The Senate budget sets aside about $83 million to give K-12 teachers a 2 percent raise. In contrast, the House proposed taking $62 million from the state lottery and giving to local school boards to use for teacher pensions or salaries.

“While each chamber has chosen its own method for addressing teacher compensation, I applaud both for keeping our teachers in the mix for discussion during conference,” McAuliffe wrote in his letter.

He said education was another area of agreement.

I am especially pleased to see that we agree on the need to protect public education from any programmatic reductions in funding,” McAuliffe’s letter said. “Public education is the backbone of a growing economy and our collective actions have demonstrated its priority and our shared commitment to protect public education from the effects of slow revenue growth.”

In his session with reporters, McAuliffe said Virginia’s budget situation is complicated by uncertainties in Washington over federal funding for Medicaid, the health care program for low-income Americans.

The federal Affordable Care Act encouraged states to expand Medicaid. But President Donald Trump and Republicans in Congress have vowed to repeal the ACA. This might involve replacing Medicaid with block grants to the states.

Virginia did not expand Medicaid under the ACA. The non-expansion states might receive smaller block grants than the states that expanded Medicaid, McAuliffe said.

“If they block-grant Medicaid, that is very problematic for the commonwealth of Virginia,” he said.

Low-key turnout in Richmond for Strike4Democracy

By Jesse Adcock, Capital News Service

RICHMOND – In a second straight day of national protests, Strike4Democracy, a coalition of activist groups, organized General Strike Day, a series of more than 100 demonstrations and meet-ups across the country to protest the Trump administration.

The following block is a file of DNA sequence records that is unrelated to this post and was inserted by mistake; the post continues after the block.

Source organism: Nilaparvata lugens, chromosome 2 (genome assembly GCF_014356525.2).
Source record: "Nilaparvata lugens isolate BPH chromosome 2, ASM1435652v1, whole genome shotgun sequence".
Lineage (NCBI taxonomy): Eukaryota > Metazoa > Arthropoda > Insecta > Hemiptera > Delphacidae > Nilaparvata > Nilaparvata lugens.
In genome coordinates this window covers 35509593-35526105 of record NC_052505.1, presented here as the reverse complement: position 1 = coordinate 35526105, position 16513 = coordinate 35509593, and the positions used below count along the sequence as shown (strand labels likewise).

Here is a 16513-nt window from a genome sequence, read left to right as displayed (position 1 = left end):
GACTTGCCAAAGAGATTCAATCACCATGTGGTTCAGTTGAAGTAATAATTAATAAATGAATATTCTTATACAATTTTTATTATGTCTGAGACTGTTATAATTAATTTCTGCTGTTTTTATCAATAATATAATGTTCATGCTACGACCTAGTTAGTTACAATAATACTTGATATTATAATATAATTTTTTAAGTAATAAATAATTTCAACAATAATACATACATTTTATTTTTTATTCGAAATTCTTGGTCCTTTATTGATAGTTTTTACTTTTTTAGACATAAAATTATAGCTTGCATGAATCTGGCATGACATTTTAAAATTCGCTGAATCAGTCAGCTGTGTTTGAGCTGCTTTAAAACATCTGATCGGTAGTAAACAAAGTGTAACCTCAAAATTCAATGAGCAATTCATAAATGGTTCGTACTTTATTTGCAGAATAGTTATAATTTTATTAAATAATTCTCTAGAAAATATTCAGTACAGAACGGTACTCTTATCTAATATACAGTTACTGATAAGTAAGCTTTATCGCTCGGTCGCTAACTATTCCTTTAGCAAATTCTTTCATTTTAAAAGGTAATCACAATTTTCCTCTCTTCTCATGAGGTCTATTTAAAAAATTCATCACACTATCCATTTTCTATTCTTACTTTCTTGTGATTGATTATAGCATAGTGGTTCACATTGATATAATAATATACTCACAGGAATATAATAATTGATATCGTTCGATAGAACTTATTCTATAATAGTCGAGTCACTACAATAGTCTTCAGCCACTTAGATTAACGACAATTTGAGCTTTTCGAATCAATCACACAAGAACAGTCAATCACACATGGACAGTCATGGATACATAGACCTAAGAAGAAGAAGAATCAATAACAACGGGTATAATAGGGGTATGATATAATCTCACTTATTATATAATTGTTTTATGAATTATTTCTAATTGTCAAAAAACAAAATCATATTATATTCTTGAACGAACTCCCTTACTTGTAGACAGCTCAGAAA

“It is a time for us to gather resistance and to address the serious issues against our community today,” said Tammie Hagen, organizer for New Virginia Majority, a voter outreach and education group.

Her organization and Food Not Bombs hosted a local Strike Day event at the nonprofit RVA Createspace. The event featured a “free skool” session, an activity Food Not Bombs has been holding for decades focusing on community issue discussions over a free meal.

Strike4Democracy’s website offered a rationale for the protests.

“We witness expanded ICE raids, travel bans, Trump’s mobilization on the border wall, as well as attacks on the rights of workers, women, people of color, the LGBTQ+ community, and our environment,” the website states.

It encouraged participants to stay home from school and work, if possible, in order to coordinate within their communities for further resistance and action. According to the website, Friday’s activities were also meant to help people prepare for a mass strike on March 8, dubbed “A Day Without a Woman.”

While Strike4Democracy drew hundreds of participants in some cities, it proved low-key in Richmond, with about a dozen people gathered at RVA Createspace.